“Great people can solve hard problems” is the phrase that leaps to Ian Rosen’s mind as his team sprinted to upgrade their online shopping experience in the middle of a pandemic. Rosen, HBA ’11, VP Digital & Strategy at the venerable clothing retailer Harry Rosen speaks about team culture and engagement, making the “big bet” on digital and his journey towards joining an iconic family business.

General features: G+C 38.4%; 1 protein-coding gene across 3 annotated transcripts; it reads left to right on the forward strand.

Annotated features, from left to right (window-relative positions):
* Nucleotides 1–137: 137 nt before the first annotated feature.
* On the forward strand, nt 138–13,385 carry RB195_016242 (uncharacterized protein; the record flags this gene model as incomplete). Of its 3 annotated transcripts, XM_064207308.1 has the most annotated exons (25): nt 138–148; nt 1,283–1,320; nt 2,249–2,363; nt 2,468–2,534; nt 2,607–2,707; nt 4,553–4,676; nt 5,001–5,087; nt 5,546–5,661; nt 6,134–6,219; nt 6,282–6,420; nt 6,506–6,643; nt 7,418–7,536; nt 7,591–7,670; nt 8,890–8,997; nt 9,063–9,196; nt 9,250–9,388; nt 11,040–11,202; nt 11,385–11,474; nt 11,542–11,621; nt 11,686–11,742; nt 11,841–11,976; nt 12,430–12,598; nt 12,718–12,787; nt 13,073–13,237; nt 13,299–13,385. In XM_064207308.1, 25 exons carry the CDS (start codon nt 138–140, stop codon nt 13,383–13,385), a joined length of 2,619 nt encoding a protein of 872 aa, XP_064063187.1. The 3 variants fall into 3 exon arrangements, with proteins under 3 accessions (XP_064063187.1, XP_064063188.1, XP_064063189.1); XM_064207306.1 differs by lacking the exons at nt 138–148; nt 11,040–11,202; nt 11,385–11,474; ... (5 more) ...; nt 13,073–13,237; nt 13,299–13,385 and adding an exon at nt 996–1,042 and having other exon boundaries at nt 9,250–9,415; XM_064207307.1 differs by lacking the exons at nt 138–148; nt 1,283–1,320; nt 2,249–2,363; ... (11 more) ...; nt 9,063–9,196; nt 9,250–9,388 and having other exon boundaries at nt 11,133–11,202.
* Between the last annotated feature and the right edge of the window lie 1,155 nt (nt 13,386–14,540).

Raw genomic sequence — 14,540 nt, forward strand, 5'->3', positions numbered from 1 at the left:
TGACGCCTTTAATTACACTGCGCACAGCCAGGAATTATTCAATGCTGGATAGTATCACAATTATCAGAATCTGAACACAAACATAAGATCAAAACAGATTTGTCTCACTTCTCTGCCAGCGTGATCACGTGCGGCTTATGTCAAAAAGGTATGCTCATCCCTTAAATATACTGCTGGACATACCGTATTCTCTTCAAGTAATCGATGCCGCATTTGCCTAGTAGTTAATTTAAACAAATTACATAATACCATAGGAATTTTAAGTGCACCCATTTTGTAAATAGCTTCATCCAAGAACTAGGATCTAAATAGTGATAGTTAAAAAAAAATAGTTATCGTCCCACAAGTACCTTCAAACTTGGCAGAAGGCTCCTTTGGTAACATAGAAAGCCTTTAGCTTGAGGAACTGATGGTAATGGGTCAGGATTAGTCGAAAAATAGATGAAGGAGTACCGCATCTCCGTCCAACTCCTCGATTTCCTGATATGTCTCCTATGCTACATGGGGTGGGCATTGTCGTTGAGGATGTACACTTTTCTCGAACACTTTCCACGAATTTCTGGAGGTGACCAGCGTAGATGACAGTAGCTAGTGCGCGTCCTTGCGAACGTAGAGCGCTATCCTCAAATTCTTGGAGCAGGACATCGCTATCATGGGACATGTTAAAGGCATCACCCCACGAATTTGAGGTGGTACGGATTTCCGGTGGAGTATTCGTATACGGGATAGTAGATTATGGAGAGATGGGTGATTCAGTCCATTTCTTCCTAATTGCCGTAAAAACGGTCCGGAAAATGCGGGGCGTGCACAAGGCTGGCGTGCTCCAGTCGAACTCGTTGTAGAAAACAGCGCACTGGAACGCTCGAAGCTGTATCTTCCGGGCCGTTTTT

Insights and wisdom line within every business decision welcome to the Leaders by Ivey podcast, where we discover hidden, narratives and unlock key learnings for our own leadership and career journeys. Welcome back to the Leader by Ivey podcast this time we welcome Ian Rosen an HBA’11 was the VP of Digital in Strategy and Harry Rosen. Ian is responsible for the growth of extending relationships with customers on to digital channels and enhancing the shopping experience with technology. But what's most interesting is that it all comes back to people since its inception, Harry Rosen has put this at the core of their organization. When Ian talks about challenges in facing the global pandemic, he notes great people can solve problems. I've really enjoyed this discussion and I hope you do too. Enjoy! Ian, thanks very much for joining us today. You talk to the audience about who you are what you do and what's your relation to Ivey. Thanks very much so I’m Ian Rosen and I am the Vice President of Digital and Corporate Strategy at Harry Rosen. Harry Rosen is my family's business. Harry is my grandfather. He started the business sixty-six years ago. My father Larry has been running the business since about the early 2000s, and I joined the business just two years ago in a VP role focused on growing our digital in store business, as well as our online business. So that's my current role. I had a career in management, consulting with Bain and Company and a company called Sakor consulting prior to that, I’m an HBA of 2011. So that's where I got in that's my relation to Ivey and I actually, as an alumni, was very involved on the Ivey Alumni association board or now the Ivey Alumni network board. You've worked at different organizations and now you're back working in the family business was this something that was always your goal of your dream: to come back a work for the family business talk a little bit about those changes in the evolution of your career after leaving Ivey. It's a it's a great question. It's when I’ve been answering my whole life, one of one of the most interesting parts. There are kind of things that both me and my brothers will always say is you know we grew up as Harry Rosen’s grandkids. We grew up as very attached to that business when we were born and the business was kind of growing and exploding across Canada, and there was definitely a tight. You know, link between who we were and who the business was, and my approach to that was to reject it entirely. I wanted nothing to do with it. I said I’m going to do my own thing and I don't want to pursue something: that's pre ordained or nepotistic or whatever the right word for that is, and I kind of set off on my own path to say and prove probably to myself in a lot of ways. What am I capable of, and I went to Ivey one of the big things I loved there was the case study method. One of my professors pulled me aside at the end of first year and said I think you're going to be a management consultant, and I said I don't know what that is, but sure I’ll look into it and I ended up really loving the idea of taking a career that allowed me to explore so many different industries. I did some projects working in mines. I did projects in nuclear energy and hydroelectricity vegetation management, financial services. At the end of the day, I actually really started to fall in love when I started doing consumer retail projects. The reason I loved it is to me it was very exciting that you've come up with a strategy and then the customer had to do something. So there was this game of guessing this kind of exciting, like ambiguous, non, not easy to predict response to what you were putting forward in strategy- and you know I love the work I did in natural resources, but to me it felt like process optimization get the product out of the ground more efficiently. I can't control the price, so I just kind of fell in love with this gamble. I read paco under hills why we buy and got really caught up in okay, I love consumerism. I love the challenge of getting customers to buy my product over the others, and I did a lot more consulting on the consumer practice of my consulting firm and then I went and got my MBA. I took a step back there and said: okay. What do I want to see if I want to cross off the list? I did a quick Internship in private equity, realized that wasn't the career I wanted to move into. I started a little failed start up with a couple classmates where we were liquidating baby boomers’ estates as they down size. We would take all the products out of their house and try and sell it on the open market and turns out that wasn't an exciting I we would dress up in uniforms and bring a U Haul truck over to a person's house and pretend we were legitimate and then we would scramble to try and sell their stuff for the next three or four months. So there didn't seem to be product market fit there. I got a lot out of my system and then I said you know what I really love consumer retail. I want to do something in retail and I went back into consulting started as aligning myself to the consumer retail practice and that's kind of on e commerce transformation, e commerce transitions, new commerce projects were really hot in that sector. It's something that I worked a lot on and got really energized by. When I sat down with a mentor of mine, he said what do you think you're going to do next? I said I’d love to find a company that, like really needs a kick in the pants, what digital really needs to take on a challenge and consumer, and I said oh, why would I want to do this? For somebody else? I have a family business at home. That kind of fits all of the things that I love. I really do love the family business. So as much as I was rejecting it, I think I probably knew probably four years prior, that I was going to come back and then the big challenge became okay. How am I going to make it normal to work with my dad, which I don't think anybody wakes up in the more when they're young and says you know, I want to go to work with my dad. That's going to be a normal proposition, so we actually have developed a pretty great working relationship. We've had some support in terms of how to manage work life balance, I’m a new father, he's a new grandfather. How do we make sure that we focus on that time being about the family and not about the numbers? There's a lot of challenges and nuances that come in with the family business, but it actually makes the end game a lot more rewarding. I’m really happy that I took the journey. I took to come to these conclusions because had I not gone my own way and found my way here, I don't think I’d be as energized as I am to contribute and you know being a new father myself. I find myself thinking about okay now, my job is to keep this thing going and hand it off to the next generation and make sure that she wants to work with me at the end of the day or give her the room to come to that conclusion to herself. So how does technology play a role you mentioned in store? So I’d love to hear about that, and also outside of the store an you talk to us a little bit about. Maybe what your day to day looks like or some of the evolutions that have happened to your business with technology. Absolutely for those that know the story of Harry Rosen and my grandfather really focused on building one to one connections with customers and he kind of had the first version of a CRM, which was posted notes all over a rolodex. Talking about what birthday you know got gathering as much information about each customer as he could, and even in kind of as we moved into the 90s we started investing in CRM technology. We were pretty cutting edge with how much information we were keeping on our clients. We've always been proficient at digitizing that part of our business, the thing that we perhaps lagged a little bit on, although we were first into e commerce, was how do we bring that exceptional experience online? How do we build an infrastructure that helps us continue to build relationships from a phone from a website from coming into the store and understanding that hey I’ve already done a lot of pre shopping online? How do I smooth at that journey? So the job that I occupy is really about thinking. What are the key customer journeys we have to digitize and then how do we build technology that that enhances that experience doesn't distract from that experience? So we definitely have a lot of information and data. They were just mobilizing against it and kind of a way that we've never done before. That's really what my job has been since joining two years ago, and it really sounds like you're taking, what's all always been at the core of your business and using these new tools to enhance and continue to reinforcement, reinforce that I’m not a big fan of technology for technology's sake. I think that there has been a lot of examples, whether in my past, life is a consultant or even as at Harry Rosen and trying to insert a technology and say, go use it and just in terms of the way in which we work with our clients, the way in which our clothing advisors, which is our front our frontline workers, work with their clients. You really have to be thoughtful about what role does technology play in it? For example, we've got a lot of customer feedback when we started digitizing inventory, look up and things like that that are advisors have their heads down looking at their phone, the whole time that people are walking into the store- and we said oh wow, this move to mobile technology is really great, but it's definitely giving off the impression that people don't want to be ready to greet you when you're at the door. So one of the things that we've been investing in his voice search, we partnered with a company called Algolia, which is a leading search as a service company and they've been helping us build in natural language search to help our advisers. Look up very quickly were how many size forty sweaters do. I have in my store and getting the search results really quickly, so you can kind of engage the customer in an experience like that, rather than turn them off by saying hold on. I need to pull up my phone and- and you know you know, nobody really knows what that that might look like from the customers perspective. So ensuring that this technology is kind of in the background and used as a tool and not becoming something that is in between you and your customer. Absolutely. So when did you start putting the focus on digital for the business? What year would you say that that was well we've been growing? Our strict online business, since two thousand and nine and you know, working from a really small base. We were growing at a hundred two hundred three hundred percent and once we got to about twenty fifteen two thousand and sixteen that growth rate started to slow a bit, and I would say that we were probably the chains- eighth biggest store. We have eighteen stores, so we were kind of a small to medium size store and then I think twenty eighteen things started to really heat up. We saw fifty percent growth on a pretty big number. We started investing a lot in enabling our clothing advisers to sell off of the website and that started driving a lot of business for us. So we basically looked at the business. We were driving and said: okay. Well, this is still growing we're out pacing the market, we're still probably behind where we should be. Why do we make some pretty big investments in terms of making this a core piece of our business moving forward, rather than something that were running off to the side? So we're really serious about digital right now, it's definitely the key focus of where our investments are going. I can only imagine that being proactive in this space is really helping you now, as we sit in the corona world that we're in right now. Could you talk about the most significant challenge that you've had over the last months and weeks? How did you and how did you respond to that challenge? That's a loaded question then most significant challenge over the last months of week. You know when COVID-19 hit and we came to the realization that we're going to have to shut our stores down it's just a matter of time, and we need to do a number of pretty key things here. We have to get our teams working from home and set up for that. We have to get our advisors, who typically come into work and work off of that you know their phones and the computers in the on the floor. How do we get them working from home with maybe on their mobile, maybe on an iPad and stuff like that? So that was a big challenge in itself. That's not the biggest challenge, but lots of different moving pieces keeping people safe when we reopened huge, huge challenge, putting into place new procedures like if somebody tries on a garment quarantining that for twenty-four hours making sure we know how to altar tailored clothing or alter a pant with physical distancing in mind. These have all been really big challenges. I think the biggest challenge we've been facing is to the digital transformation we were undergoing, our online business just started to boom and the one of the things in digital transformation is it sometimes feels like you're building a house and you're building that foundation for a really long time, you're, not seeing the benefits of it yet you're, really just in the plumbing and setting that foundation and making sure that the house is going to be stable and we're in that period. So our older, our older piece of technology, started getting hammered with like black Friday style traffic, and we had to start making sure that it could at least handle that and supplement the business that you know. I became our only revenue source. We were up five hundred six hundred eight hundred percent for a few weeks till last year, and we, you know, that's cooled off to about two hundred and fifty percent to last year, but it's become a prime kind of the key revenue source for our business. So we'll see how that levels off once stores are open, but that's definitely been the biggest challenges. How do we make sure that we're servicing and operating is an online only business, and I will tell you- and I know, I’ve kind of gone off the rails with how many challenges we've had, but making sure we could fulfill online orders while malls were closed. Was one of the more interesting puzzles to solve that I’ve done in my life? So and what was that? What was the key learning from that? As we look back great people can solve hard problems. Our teams stepped up and put their minds together and came up with new processes and new ways of doing things and new protocols and customers seemed to loosen their expectations a little bit which gave us some time to do it properly. Not start. Canceling orders left right and center and I think our ship time only got kicked out like half a day at the end of it. So we had teams all around Toronto store, going picking everything going to the next door. It was quite a circus behind the scenes, but an organized circus, and I’m really proud of how our team came together to make sure that we could keep meeting customers after expectations. That's great and- and you know the theme for this is leadership and leaders. How do you engender that type of a mentality in your team where they're, they're, open and confident to share ideas? Because you just mentioned some of a lot of the ideas came from the team and how do you get them comfortable it coming together during challenging times to conquer something together? What have you done as a leader to make that happen? I think the biggest thing that we've been doing is asking for input not coming forward with the answer, because we don't know it that goes for the way in which we're operating our stores. We engaged our people in the solutions that goes for the way in which we were you know doing logistics and fulfilment or people came up with the solutions in the approach, and I think it's just posing the problem to them and empowering their answer pushing the thinking were needed, but not coming forward and feeling like as a leader. You have to come forward with this full answer now how we're going to operate in a pandemic. I had this in my pocket the entire time, and we have a constant feedback loop going as well from our stores every single week, because every store is learning a little bit more about how to operate in a very unprecedented time. That's very cool and what the listeners can't see, which I have the benefit as we're recording this is when you're talking about the work going on with teams going around Toronto and solving these challenges. You had a big smile on your face, so to me that says that there's a part of this that was also really fun and beneficial for the team coming together. Can you talk a little bit about that and how did you, as a leader, manage a team that is trying to face a challenge that's stressful? How did you help them manage that stress so that you came out of it with the smile on your face. Yeah, I might shift to a bit of a different example, but when, in my early consulting days I did a project where I was in a mine and there was a pending recession and they were trying to figure out when the price of the resource goes down. What are we going to do with our labor? How are we going to invest that labor, because we don't want them taking gold out of the ground we want them focused on you know, making the process is more efficient and that's always stuck in my head when something ends downwards. I think okay! Well, how are we going to make the most of this opportunity when coved hit? We had a plan to move off of our current e commerce platform in October, just before black Friday sever Monday, and I went to my team- and I said we need to get off by July. First, that's our deadline, they came back and said, I think end of July is much more realistic, but we can do this. We can put some band aids in there. We can cut some corners. We can go pencils down on some other things and we can focus our resources in here and the way in which I’ve been bringing them along and helping them get excited about the challenges. The entire executive team is excited watching, engaged in the progress they're making and they feel, like you, know the company's betting on this work that I’m doing and is really invested in this going well. This isn't the same as me doing the job that I’ve been told. This is me making a huge difference, so the thing that I’ve been trying to do is helping every single person who's playing a huge part in the re platforming project that we're doing to say, like you know, this is the big bet we're making as an organization, you guys are the ones that are making the difference and it seems to be you know, without using names, I have a father of two working at home. You know who's staying up and putting in much more extra time to make sure that our teams are prepared for every single day and daily scrum call. I have a new father who was supposed to take paternity leave but cut it short just so he could jump in and pitch in on this, and you know he'll take that paternity leave on the tail end of this project or more paternity leave on the tale end of this project, and I didn't ask for that. That was just you know. I want to play a part. I know I can be helpful and, and this has to be all hands-on deck. This is an exciting project for us as a company. So that's really my approach. That says a lot to the to the culture, and I think it's really interesting giving your role and your title, and you know that it's focused on technology. Most of the things you're talking about are people most of the solutions. Are people focused, which is great when you look back at what you've gone through and what your team has worked through to anything that you would do differently. If you had to do it again, what would I have done differently? I think I would have been a touch more communicative at the early stages with my teams of here's what is going to happen? You know we're not, let's not play this week by week, we're going to be working at home. This is the new normal, like. Let's assume that this is that, because I think we moved everybody offline, but there was a bit of a limbo period where people were like. Is this a two week? Things is a three-week thing. What's this going to look like a d, and I think I would have been trying to give everybody a little bit more clarity of this is a pandemic were at home, we're going to do our part and socially distance, and it doesn't mean that work is stopping, but it means that you guys need to tell me how your life is changing. If your kids have been sent home from school, tell me how we managed that together, maybe two three weeks earlier than we did or I did, but I still think that we, you know we thought through that. Just sometimes speed is important there, but I’m pretty happy. I don't think anybody could have been fully prepared for this. I wish I had predicted and made some move earlier. You mentioned earlier that you, your customer facing team, the group that would typically be one on one with a customer in the store has gone online. What did you do and what did you put in place to try to maintain that that feeling of the conversation, the eye contact and everything? What did you do to try to maintain that? Despite it going online, I’m just very curious about how that works. About august the last year we started on a project called, we call it project Herring Bone internally and the goal is to drive digital sales, digitally influence sales through our clothing advisers to their clients and build connections, digitally and help clients explore products digitally. Obviously, at the end of the day, our goal is to drive customers both offline and online and build relationships with him across both, and we want the advisor to be a key part in both of those we allowed our advisors to start building curated packages and looks for their clients. So let me do the work of browsing through the website for the best thing for you, and I will send you a personalized page that says: hey Matt here is you know here's the new summer polos that you like. I know that you're a size, thirty-four, you know a size large and here's, my favorite colors at least to your card at your convenience, or I can bring them into the story. You tell me that was kind of a workflow that we always dreamed of and when my grandfather started the business one of the big things that that he did is, he would always want an appointment to be not the customer. Looking around the store, it would be. You get everything ready for that customer what you think you might like or whatever. So when you come in you're building that relationship- and I think that's the objective that we did when we started . How can we replicate that digitally now? A thing that we did that was a bit unconventional. Is we didn't make it easy for our advisers to build? The curated looks because when things are too easy, it starts to turn into marketing span. You can use an artificial intelligence product recommender to tell me what Matt might not might buy next, but then you're not really adding value to the equation and what we're pushing our advisors to do is like. How can you be thoughtful about the look or the package or the clothing that you're sending to your customer because that's going to reinforce that relationship piece, sending them top picks for you? That's not the digitization that we were going for so every single one of our advisors enabled to build curated looks, the second that everybody was unfortunately not able to come into work, that activity continued and definitely reinforced a lot of our online business and our sellers kept being able to you know, work with their clients digitally and virtually we're looking at so many more interesting ways of reinforcing that relationship, whether it's more sophisticated outfits being built getting the clients input helping with sizing, there's a whole bunch of things that we have on our hit list in our back lock. So that's pretty much what I meant when I was talking about that that's great and again, the theme is technology is reinforcing and enhancing the Rosen ways. As you mentioned. That's very cool so Ian as we're in the zoom phase of meetings and a lot of things going online suits and ties more formal were maybe a has pushed to the back of the closet. For now, how are you responding that? What are you seeing in the industry as we are working from home and communicating digitally yeah? It's a great question and I think COVID ended up being the great accelerator for a specific trend in fashion, which was the casualization of work or addressed for your day. About last year, in the summer, Goldman Sachs announced that they were going more business casual, which was a big kind of moment for fashion, because it said you know, workplaces are not going to be suit, tie shirt and the typical way of building a wardrobe for a man might not be blue suit gray, suit, gray, check suit, blue check suit, and that's how I dress I’m a blue and gray guy, but that was a business that we obviously were a major player in, and we've been a already confronting. What does the casualties of work? Look like it's the shift from a suit to a sport jacket, it's the shift from structured dress, shirt or a stiff dress, shirt to one with a little bit more give a softer shirt, knits polos. That kind of thing and we've been already moving a lot of our clients into that direction. Now we take it a little bit of a step further and say: well, do I you know, do I need to get dressed? I’m sitting in front of video conference all day, and I think what we've been hearing from our customers is there's still like a joy of getting dressed in something great in the morning. How do we show them and highlight the selection that we have in shorts and joggers and landward casual pants? You know page denim. It is a really great example of a jean, that's totally built with stretch and it's incredible for working at home. I know I personally went into the store a couple days ago and bought four more pairs of my favorite color in a bunch of different colors. Sorry, my favorite cut because I’m at home a lot- and I don't want to be in sweatpants all the time, so that's kind of been that shift and they'll be a rebound. Our goal is to maintain our partage in our ownership of that tailor clothing market. We never want to give that up, but we're not blind to the fact that the way men are getting dressed in the morning is different and what we want to do is be there for any occasion they might have whether it's the big zoom meeting. So, all they need is a shirt tie and a soup top and they can wear shorts on the bottom or if they actually want to. You know, dress up for the weekend and do a socially distance hang out in the backyard. What does that look like? What's their great outfit for that situation. So that's great and the fact that you're listening makes you even better prepared as things open up and changes keep continuing to happen as we look to wrap up today. I wonder if there's something you know personally or from your organization that you'd like to share or ask our listeners to follow up with research more dive into. Is there an initiative or cause that you're passionate about that? You like to like to share with the listeners. Great question. I mean my biggest thing that I’ve been pleasantly surprised with, and I touched on it a little bit during his how much people can step up in challenging times keep giving people the opportunity to surprise you because they will. Inevitably, if you have a great team around you and you give them the room to come up with solutions and you as a leader, aren't trying to have your fingers and everything and sit in it on every meeting, because with Zoom I’ll tell you it's really easy to book your day, solid and jump into every meeting and be a fly on the wall and everything. So I think that the new the new leader is going to empower people to come up with solutions much more than before, and also do it independently in a way that you know a workshop. A group meeting won't be the same, so keep pushing them on that our organizations definitely been trying to give back in many different ways. This has been a real learning four months for us as an organization. Firstly, with COVID we tried to do as much as we could to give back to the in whatever way we could. We started shifting the production of our shirt or signature shirt line over to face masks. We donated over twenty-five hundred face masks to hospitals in Toronto. We've been selling them online doing by one donate one and that's been an exceptional program, and it shows like the nimbleness that we had both with our manufacture as well as internally to say. Okay, people need these, let's not try and make a profit off them. Let's break even- and let's give as much back to that to the community and need as possible, because that's really the only role we could have as a company and then the other thing that we've been trying to do is push ourselves on. You know, as the global conversation around diversity inclusion race has gone on, is we've engaged our people to ask ourselves. What? What exactly is our position on this? How can we represent you better, and I think that's been helping me- have some very difficult conversations internally look at ourselves and say you know we're doing a lot of things, but we can do better. That's kind of the mantra internally, as we can do a lot better when it comes to these things and our people are pushing the agenda. This is not my you know it's my job to champion at a executive level and it's my job to give empower people to come up with the right solutions. We did give a donation to an organization called the BPPA. We donated a scholarship for black students to go to university, which I thought was a great first step for us. We were really excited about the work they were doing and there's a lot more for us to figure out what our strategy on this. Obviously, global issue is going to be. Ian one thing that you mentioned is the work that you are doing will, personally, as a and as an organization to look across your whole team and engage them on the issues of diversity and inclusion. Could you talk a little bit more about the steps in your conversations and what does that look like, and what are you hoping that this will lead to for your organization? Ultimately, our objective was for our response to be reflective of the people who work for Harry Rosen, and we wanted them to be proud of the response we were taking and the steps that we've taken is to bring together leaders across our organization who are passionate about making a difference on the topic of diversity and inclusion and giving them the authority to push our thinking on things like hiring on things like training. On things like how we facilitate conversations about tough topics across the organization. Should we have a speaker series that confront things during you know during when global movements come up? Should we be acknowledging the challenges that different groups have? The answer is yes to all of those, and our objective is to empower that group to push us forward again, our mantra this is just we can do better and we can do better and we're going to hold ourselves accountable to being better. I can't give you any concrete examples at this moment and that's okay, the concrete example I’m giving you is that we've committed to our people that were going to take a few steps forward and allow them to shape what we do moving after that. So and what I really love about this is that again, it's not just sitting in the C-Suite or a certain level of offices. It's similar to your, how you've engaged your audience with covid, how you have engaged your audience around technology. This sounds like an organization that really takes to heart that team mentality and engaging empowering the team across all levels to work with you to push the organization forward, and I think I would encourage the listeners to keep an eye on your website and look at the things that you're doing and other podcast that you've been on and are going on to hear how things are progressing and the new things that you're putting into place. It sounds like a great opportunity for the organization. Thank you, our customers are leader, so we got to be leaders on the topic like this. Thanks to Ian Rosen, HBA’11 for joining us on this episode of the Leaders by Ivey podcast. Make sure to subscribe and send us any feedback at firstname.lastname@example.org. Join us next time, as we continue this journey of looking at businesses leaderships and how we can enhance our organizations and our careers. Thanks again.